Concept

Protein microarray

Summary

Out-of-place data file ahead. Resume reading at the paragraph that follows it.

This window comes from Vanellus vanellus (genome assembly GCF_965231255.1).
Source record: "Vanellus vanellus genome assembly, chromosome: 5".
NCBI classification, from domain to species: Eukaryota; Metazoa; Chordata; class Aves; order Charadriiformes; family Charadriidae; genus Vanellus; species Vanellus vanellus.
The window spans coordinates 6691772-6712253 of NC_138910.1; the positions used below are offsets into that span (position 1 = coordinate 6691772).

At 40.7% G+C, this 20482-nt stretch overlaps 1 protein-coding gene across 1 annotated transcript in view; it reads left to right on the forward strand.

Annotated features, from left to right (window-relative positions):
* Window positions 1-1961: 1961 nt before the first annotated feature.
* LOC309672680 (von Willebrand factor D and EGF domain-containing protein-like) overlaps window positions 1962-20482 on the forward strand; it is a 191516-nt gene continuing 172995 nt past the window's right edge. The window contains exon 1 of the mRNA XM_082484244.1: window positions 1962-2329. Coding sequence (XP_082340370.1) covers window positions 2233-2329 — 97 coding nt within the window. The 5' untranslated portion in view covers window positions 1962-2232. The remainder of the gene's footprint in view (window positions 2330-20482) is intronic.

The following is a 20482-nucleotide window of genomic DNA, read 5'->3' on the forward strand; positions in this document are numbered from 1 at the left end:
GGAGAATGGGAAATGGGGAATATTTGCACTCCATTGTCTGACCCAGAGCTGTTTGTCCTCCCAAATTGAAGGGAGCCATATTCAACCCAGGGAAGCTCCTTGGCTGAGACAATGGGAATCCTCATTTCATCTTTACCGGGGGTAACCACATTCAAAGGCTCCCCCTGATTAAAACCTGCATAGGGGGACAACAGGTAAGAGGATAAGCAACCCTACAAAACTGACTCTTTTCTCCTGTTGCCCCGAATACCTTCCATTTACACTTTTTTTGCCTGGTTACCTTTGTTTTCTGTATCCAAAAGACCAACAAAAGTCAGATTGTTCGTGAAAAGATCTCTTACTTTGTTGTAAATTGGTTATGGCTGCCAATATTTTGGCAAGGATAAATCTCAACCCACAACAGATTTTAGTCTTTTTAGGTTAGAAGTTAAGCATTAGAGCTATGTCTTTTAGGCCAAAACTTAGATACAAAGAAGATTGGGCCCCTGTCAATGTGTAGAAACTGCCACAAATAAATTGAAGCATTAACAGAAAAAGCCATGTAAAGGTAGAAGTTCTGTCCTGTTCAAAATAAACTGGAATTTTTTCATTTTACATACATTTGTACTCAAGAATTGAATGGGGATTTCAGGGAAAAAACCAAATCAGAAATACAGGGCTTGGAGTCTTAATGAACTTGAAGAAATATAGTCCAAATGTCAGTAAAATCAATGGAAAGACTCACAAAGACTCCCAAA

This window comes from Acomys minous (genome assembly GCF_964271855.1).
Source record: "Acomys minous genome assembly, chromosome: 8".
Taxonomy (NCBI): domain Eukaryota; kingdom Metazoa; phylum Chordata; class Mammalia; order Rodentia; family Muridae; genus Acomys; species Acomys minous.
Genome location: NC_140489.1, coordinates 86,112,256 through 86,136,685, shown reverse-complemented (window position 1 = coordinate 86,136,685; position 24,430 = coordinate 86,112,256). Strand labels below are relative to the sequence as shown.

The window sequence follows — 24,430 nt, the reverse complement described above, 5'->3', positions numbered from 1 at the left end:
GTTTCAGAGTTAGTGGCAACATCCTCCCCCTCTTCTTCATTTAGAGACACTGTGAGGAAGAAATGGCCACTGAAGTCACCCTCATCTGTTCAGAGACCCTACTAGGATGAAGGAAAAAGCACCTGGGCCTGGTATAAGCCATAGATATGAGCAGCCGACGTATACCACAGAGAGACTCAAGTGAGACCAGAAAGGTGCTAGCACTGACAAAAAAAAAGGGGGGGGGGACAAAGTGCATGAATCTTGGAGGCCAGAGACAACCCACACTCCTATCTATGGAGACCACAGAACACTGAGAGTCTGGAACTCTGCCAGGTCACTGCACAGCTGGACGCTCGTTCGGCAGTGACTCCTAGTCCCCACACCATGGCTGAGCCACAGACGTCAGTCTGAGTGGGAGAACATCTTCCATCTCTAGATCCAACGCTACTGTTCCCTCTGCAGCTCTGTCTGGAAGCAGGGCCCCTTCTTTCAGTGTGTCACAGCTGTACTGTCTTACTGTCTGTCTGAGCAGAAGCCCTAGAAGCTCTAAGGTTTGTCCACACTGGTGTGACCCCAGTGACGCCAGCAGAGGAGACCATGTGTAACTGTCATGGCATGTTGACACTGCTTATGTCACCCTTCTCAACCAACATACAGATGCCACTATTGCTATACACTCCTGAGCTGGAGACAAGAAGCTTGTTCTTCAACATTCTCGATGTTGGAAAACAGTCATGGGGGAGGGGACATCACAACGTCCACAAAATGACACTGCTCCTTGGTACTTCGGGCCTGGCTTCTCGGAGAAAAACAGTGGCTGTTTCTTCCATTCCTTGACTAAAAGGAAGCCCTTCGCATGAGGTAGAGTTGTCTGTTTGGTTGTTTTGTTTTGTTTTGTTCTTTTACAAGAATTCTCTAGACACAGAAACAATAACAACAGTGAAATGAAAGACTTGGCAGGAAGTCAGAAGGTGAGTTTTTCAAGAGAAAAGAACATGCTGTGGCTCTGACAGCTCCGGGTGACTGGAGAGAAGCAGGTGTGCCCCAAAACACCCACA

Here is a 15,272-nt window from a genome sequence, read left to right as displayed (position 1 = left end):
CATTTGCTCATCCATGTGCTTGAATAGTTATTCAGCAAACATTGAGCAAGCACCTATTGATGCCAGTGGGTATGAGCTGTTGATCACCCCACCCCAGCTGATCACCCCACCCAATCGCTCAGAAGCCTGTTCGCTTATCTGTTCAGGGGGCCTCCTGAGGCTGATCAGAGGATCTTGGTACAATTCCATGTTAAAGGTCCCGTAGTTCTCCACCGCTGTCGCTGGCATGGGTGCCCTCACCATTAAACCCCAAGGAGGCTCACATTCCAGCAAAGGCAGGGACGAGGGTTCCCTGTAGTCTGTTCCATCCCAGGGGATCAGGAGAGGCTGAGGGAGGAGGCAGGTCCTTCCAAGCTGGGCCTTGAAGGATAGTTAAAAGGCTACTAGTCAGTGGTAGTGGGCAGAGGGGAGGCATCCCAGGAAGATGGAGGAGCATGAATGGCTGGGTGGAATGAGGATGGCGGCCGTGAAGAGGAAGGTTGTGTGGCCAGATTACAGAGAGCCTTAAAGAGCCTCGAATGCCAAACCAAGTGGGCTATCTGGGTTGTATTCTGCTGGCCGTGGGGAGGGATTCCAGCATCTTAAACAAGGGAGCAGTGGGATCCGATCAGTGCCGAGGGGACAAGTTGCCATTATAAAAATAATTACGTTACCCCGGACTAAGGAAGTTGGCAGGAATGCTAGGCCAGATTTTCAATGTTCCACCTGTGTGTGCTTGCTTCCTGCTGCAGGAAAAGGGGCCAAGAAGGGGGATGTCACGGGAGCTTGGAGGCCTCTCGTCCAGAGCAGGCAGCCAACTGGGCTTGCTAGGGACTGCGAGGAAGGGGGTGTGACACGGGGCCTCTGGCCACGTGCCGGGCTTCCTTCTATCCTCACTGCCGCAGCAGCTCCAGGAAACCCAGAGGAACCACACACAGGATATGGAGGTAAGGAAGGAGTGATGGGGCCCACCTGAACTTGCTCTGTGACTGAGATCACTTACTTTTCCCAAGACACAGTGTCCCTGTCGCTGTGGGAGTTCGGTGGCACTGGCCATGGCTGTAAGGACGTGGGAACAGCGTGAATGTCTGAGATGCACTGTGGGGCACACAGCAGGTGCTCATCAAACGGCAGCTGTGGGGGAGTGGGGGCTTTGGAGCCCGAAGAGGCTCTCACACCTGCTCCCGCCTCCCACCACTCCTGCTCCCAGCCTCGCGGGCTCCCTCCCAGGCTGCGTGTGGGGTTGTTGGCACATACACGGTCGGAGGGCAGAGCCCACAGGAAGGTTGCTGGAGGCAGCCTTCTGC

A protein microarray (or protein chip) is a high-throughput method used to track the interactions and activities of proteins, and to determine their function, and determining function on a large scale. Its main advantage lies in the fact that large numbers of proteins can be tracked in parallel. The chip consists of a support surface such as a glass slide, nitrocellulose membrane, bead, or microtitre plate, to which an array of capture proteins is bound. Probe molecules, typically labeled with a fluorescent dye, are added to the array. Any reaction between the probe and the immobilised protein emits a fluorescent signal that is read by a laser scanner. Protein microarrays are rapid, automated, economical, and highly sensitive, consuming small quantities of samples and reagents. The concept and methodology of protein microarrays was first introduced and illustrated in antibody microarrays (also referred to as antibody matrix) in 1983 in a scientific publication and a series of patents.
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